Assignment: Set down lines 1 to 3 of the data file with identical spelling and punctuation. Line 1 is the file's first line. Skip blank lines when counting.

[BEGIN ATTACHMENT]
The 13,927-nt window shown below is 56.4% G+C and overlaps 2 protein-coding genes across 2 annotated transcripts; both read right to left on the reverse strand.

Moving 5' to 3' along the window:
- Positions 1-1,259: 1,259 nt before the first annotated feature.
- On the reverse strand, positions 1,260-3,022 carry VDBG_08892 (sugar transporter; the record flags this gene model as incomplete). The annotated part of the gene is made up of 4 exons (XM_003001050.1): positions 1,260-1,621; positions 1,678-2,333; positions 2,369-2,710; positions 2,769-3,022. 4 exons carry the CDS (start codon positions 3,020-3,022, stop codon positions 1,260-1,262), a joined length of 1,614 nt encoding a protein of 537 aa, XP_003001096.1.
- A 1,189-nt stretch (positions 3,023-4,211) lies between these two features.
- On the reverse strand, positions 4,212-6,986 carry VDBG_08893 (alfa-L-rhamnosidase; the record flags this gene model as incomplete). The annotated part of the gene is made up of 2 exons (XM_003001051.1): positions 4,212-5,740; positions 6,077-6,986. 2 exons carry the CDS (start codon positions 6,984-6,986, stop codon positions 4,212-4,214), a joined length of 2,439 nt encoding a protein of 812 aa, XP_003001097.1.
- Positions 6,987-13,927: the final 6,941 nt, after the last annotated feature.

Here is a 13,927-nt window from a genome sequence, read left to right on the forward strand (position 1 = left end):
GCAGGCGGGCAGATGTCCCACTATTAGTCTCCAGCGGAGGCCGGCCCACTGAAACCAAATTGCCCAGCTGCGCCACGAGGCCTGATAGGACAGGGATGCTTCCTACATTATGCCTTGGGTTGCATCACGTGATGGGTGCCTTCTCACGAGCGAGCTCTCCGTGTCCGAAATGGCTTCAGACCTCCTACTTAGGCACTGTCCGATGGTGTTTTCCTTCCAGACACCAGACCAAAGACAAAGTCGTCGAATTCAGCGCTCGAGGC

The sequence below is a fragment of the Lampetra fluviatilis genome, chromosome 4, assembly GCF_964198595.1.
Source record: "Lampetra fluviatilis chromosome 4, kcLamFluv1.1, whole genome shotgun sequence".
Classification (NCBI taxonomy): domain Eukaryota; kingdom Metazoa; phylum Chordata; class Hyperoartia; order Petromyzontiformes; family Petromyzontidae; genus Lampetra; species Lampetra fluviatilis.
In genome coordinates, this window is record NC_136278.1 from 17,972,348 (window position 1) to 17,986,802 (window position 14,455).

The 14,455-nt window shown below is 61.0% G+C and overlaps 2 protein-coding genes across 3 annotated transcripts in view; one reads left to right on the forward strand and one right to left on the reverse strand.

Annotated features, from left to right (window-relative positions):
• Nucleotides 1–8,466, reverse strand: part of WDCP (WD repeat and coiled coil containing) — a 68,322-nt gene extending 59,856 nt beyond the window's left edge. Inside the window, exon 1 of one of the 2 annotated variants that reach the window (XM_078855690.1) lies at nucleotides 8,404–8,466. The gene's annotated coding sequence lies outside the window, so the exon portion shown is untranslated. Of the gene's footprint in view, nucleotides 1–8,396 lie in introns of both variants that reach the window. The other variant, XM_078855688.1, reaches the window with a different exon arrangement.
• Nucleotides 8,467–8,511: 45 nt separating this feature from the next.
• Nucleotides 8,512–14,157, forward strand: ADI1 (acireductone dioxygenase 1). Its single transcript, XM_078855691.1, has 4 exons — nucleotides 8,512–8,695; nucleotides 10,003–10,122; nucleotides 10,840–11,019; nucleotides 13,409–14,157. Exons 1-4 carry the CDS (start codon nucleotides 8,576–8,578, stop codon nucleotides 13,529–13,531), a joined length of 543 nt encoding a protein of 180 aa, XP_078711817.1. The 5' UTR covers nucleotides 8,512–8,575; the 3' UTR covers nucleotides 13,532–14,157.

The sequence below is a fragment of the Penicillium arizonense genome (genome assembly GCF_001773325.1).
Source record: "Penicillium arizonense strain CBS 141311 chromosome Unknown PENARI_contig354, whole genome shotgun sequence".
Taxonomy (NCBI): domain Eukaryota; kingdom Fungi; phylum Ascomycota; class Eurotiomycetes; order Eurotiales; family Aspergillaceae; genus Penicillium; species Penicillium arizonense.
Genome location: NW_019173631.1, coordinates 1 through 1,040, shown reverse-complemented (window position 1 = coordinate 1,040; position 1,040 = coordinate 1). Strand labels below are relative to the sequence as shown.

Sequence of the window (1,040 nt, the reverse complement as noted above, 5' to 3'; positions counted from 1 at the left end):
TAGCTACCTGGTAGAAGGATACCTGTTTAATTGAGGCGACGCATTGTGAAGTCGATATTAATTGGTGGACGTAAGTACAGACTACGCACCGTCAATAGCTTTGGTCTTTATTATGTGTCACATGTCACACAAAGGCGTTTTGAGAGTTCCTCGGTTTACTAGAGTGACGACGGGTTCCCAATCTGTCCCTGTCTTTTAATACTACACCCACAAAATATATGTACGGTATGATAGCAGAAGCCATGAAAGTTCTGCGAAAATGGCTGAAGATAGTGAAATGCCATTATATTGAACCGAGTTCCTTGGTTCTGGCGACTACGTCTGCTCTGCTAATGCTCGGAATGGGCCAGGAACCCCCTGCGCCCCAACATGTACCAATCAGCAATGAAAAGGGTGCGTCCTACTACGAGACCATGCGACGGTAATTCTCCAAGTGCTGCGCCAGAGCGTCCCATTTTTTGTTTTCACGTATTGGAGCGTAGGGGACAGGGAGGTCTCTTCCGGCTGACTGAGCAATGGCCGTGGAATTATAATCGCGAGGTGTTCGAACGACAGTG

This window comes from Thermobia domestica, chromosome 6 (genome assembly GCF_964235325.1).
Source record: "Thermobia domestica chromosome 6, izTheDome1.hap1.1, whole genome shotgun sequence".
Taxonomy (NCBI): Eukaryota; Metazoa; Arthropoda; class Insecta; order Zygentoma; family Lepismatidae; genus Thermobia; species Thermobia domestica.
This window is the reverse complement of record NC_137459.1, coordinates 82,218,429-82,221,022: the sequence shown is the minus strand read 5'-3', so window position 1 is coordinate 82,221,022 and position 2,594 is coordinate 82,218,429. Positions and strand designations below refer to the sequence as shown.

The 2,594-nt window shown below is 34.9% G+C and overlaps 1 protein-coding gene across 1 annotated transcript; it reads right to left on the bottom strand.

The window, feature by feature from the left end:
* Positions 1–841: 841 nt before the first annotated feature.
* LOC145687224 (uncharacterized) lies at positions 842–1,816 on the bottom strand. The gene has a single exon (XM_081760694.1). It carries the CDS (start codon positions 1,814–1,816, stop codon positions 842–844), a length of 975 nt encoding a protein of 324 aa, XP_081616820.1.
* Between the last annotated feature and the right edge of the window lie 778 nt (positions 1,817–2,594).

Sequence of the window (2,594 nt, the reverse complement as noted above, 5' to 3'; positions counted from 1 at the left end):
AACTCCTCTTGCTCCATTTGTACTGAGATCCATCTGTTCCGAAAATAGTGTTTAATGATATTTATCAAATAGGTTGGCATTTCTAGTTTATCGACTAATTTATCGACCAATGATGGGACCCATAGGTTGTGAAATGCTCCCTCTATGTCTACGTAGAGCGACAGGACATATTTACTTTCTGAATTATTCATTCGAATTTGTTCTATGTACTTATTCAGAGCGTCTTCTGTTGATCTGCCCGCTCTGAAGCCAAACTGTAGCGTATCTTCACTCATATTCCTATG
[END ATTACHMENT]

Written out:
The 13,927-nt window shown below is 56.4% G+C and overlaps 2 protein-coding genes across 2 annotated transcripts; both read right to left on the reverse strand.

Moving 5' to 3' along the window:
- Positions 1-1,259: 1,259 nt before the first annotated feature.